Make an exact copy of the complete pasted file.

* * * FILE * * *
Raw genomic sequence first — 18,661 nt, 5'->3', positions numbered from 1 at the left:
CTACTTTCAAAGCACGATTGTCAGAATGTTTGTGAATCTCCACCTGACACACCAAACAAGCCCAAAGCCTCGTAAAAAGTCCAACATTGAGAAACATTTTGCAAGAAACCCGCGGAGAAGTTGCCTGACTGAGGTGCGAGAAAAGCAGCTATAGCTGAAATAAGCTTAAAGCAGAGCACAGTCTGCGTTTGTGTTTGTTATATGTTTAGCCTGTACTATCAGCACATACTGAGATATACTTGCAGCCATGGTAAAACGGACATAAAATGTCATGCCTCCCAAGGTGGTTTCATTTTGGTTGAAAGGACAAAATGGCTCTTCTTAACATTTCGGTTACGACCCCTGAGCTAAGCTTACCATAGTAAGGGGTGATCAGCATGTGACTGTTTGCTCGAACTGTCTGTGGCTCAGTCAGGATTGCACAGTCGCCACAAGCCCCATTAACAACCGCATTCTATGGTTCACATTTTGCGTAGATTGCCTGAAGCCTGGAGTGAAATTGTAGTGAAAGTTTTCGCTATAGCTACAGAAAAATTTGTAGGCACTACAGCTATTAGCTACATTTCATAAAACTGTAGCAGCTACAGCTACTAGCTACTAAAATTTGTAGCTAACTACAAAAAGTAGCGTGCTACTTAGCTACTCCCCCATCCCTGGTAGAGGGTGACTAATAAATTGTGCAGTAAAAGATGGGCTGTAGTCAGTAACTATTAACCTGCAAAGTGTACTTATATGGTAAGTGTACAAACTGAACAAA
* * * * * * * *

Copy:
Raw genomic sequence first — 18,661 nt, 5'->3', positions numbered from 1 at the left:
CTACTTTCAAAGCACGATTGTCAGAATGTTTGTGAATCTCCACCTGACACACCAAACAAGCCCAAAGCCTCGTAAAAAGTCCAACATTGAGAAACATTTTGCAAGAAACCCGCGGAGAAGTTGCCTGACTGAGGTGCGAGAAAAGCAGCTATAGCTGAAATAAGCTTAAAGCAGAGCACAGTCTGCGTTTGTGTTTGTTATATGTTTAGCCTGTACTATCAGCACATACTGAGATATACTTGCAGCCATGGTAAAACGGACATAAAATGTCATGCCTCCCAAGGTGGTTTCATTTTGGTTGAAAGGACAAAATGGCTCTTCTTAACATTTCGGTTACGACCCCTGAGCTAAGCTTACCATAGTAAGGGGTGATCAGCATGTGACTGTTTGCTCGAACTGTCTGTGGCTCAGTCAGGATTGCACAGTCGCCACAAGCCCCATTAACAACCGCATTCTATGGTTCACATTTTGCGTAGATTGCCTGAAGCCTGGAGTGAAATTGTAGTGAAAGTTTTCGCTATAGCTACAGAAAAATTTGTAGGCACTACAGCTATTAGCTACATTTCATAAAACTGTAGCAGCTACAGCTACTAGCTACTAAAATTTGTAGCTAACTACAAAAAGTAGCGTGCTACTTAGCTACTCCCCCATCCCTGGTAGAGGGTGACTAATAAATTGTGCAGTAAAAGATGGGCTGTAGTCAGTAACTATTAACCTGCAAAGTGTACTTATATGGTAAGTGTACAAACTGAACAAA